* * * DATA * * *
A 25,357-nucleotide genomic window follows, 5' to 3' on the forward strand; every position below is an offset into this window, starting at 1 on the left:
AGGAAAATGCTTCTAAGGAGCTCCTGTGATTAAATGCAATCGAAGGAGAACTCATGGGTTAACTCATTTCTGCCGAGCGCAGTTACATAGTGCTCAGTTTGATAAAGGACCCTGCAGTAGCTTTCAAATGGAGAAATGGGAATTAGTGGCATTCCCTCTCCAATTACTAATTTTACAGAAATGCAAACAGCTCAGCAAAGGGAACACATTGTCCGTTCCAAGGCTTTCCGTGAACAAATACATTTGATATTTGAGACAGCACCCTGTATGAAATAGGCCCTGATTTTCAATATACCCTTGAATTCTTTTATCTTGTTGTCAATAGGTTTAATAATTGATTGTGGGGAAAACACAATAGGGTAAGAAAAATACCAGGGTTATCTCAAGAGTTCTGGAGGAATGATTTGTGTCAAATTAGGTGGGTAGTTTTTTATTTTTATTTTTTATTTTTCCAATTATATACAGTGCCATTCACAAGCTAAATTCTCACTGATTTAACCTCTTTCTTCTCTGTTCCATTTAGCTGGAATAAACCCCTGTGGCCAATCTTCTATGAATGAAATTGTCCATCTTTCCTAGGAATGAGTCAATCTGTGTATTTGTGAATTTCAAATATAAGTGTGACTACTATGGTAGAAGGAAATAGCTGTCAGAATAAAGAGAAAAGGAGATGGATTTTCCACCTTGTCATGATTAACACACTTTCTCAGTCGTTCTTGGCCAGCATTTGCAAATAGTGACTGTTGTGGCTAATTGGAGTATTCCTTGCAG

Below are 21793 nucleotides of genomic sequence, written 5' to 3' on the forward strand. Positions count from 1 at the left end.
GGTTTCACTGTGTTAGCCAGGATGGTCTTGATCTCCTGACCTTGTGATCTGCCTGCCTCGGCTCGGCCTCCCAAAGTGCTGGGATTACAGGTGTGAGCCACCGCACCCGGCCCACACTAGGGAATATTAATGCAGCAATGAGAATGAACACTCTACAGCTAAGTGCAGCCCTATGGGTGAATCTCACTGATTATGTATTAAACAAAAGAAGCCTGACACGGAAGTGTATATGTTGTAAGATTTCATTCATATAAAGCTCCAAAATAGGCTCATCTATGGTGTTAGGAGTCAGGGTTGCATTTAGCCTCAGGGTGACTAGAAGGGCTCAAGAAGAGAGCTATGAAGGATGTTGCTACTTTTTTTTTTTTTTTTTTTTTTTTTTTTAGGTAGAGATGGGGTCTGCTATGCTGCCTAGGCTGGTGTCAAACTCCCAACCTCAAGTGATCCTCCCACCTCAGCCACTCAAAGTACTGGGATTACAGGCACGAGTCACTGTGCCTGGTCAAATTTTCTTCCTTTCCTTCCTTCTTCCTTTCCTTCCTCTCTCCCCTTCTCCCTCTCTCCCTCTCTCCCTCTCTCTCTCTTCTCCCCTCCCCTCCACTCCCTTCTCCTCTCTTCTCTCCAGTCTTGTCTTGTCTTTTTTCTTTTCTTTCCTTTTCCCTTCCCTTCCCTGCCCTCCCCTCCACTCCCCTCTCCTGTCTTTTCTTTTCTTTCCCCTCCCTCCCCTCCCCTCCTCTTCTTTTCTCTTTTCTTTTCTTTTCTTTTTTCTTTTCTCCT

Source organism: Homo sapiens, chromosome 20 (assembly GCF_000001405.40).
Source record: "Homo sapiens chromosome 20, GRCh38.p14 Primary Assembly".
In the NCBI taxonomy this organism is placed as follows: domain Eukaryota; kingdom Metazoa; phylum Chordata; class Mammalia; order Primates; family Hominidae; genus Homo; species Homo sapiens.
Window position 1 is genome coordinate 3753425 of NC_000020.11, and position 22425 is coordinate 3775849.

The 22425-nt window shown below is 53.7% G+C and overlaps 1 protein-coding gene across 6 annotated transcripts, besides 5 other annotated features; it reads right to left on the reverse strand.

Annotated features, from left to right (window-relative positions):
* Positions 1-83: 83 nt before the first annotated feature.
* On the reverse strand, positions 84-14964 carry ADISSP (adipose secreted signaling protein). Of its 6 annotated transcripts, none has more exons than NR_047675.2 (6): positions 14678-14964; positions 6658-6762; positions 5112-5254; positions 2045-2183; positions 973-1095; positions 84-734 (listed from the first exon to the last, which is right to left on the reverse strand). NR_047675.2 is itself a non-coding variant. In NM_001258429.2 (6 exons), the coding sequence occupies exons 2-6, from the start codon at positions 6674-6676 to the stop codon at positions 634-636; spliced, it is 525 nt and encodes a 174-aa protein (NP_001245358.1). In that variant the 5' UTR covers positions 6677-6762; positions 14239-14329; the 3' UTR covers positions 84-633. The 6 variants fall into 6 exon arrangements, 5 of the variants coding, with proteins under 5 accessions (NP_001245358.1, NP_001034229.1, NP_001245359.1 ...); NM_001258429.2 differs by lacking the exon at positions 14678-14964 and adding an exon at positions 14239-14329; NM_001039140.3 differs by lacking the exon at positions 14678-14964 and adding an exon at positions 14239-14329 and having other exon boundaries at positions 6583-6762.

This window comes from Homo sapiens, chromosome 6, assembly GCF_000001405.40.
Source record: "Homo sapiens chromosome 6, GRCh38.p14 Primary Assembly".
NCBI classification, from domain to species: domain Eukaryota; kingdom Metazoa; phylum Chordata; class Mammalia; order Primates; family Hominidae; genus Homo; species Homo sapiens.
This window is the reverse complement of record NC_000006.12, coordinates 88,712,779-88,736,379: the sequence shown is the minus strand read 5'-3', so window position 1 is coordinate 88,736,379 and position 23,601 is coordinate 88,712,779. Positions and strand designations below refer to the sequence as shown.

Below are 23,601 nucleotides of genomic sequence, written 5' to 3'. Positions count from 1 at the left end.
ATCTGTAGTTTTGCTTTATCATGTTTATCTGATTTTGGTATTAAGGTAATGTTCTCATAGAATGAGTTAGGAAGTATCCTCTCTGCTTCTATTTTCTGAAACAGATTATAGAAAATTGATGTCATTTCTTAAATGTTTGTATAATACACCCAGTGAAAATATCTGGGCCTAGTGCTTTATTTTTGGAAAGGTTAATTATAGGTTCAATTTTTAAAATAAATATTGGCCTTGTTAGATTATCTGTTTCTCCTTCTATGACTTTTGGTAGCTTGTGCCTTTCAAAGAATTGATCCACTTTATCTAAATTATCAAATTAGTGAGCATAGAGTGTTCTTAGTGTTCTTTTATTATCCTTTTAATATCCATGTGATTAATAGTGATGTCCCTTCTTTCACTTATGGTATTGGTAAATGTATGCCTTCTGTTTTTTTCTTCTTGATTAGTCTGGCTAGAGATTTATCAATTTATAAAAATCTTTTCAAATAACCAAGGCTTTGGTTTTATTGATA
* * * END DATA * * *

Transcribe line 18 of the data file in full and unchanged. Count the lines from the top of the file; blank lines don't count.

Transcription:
ATCTGTAGTTTTGCTTTATCATGTTTATCTGATTTTGGTATTAAGGTAATGTTCTCATAGAATGAGTTAGGAAGTATCCTCTCTGCTTCTATTTTCTGAAACAGATTATAGAAAATTGATGTCATTTCTTAAATGTTTGTATAATACACCCAGTGAAAATATCTGGGCCTAGTGCTTTATTTTTGGAAAGGTTAATTATAGGTTCAATTTTTAAAATAAATATTGGCCTTGTTAGATTATCTGTTTCTCCTTCTATGACTTTTGGTAGCTTGTGCCTTTCAAAGAATTGATCCACTTTATCTAAATTATCAAATTAGTGAGCATAGAGTGTTCTTAGTGTTCTTTTATTATCCTTTTAATATCCATGTGATTAATAGTGATGTCCCTTCTTTCACTTATGGTATTGGTAAATGTATGCCTTCTGTTTTTTTCTTCTTGATTAGTCTGGCTAGAGATTTATCAATTTATAAAAATCTTTTCAAATAACCAAGGCTTTGGTTTTATTGATA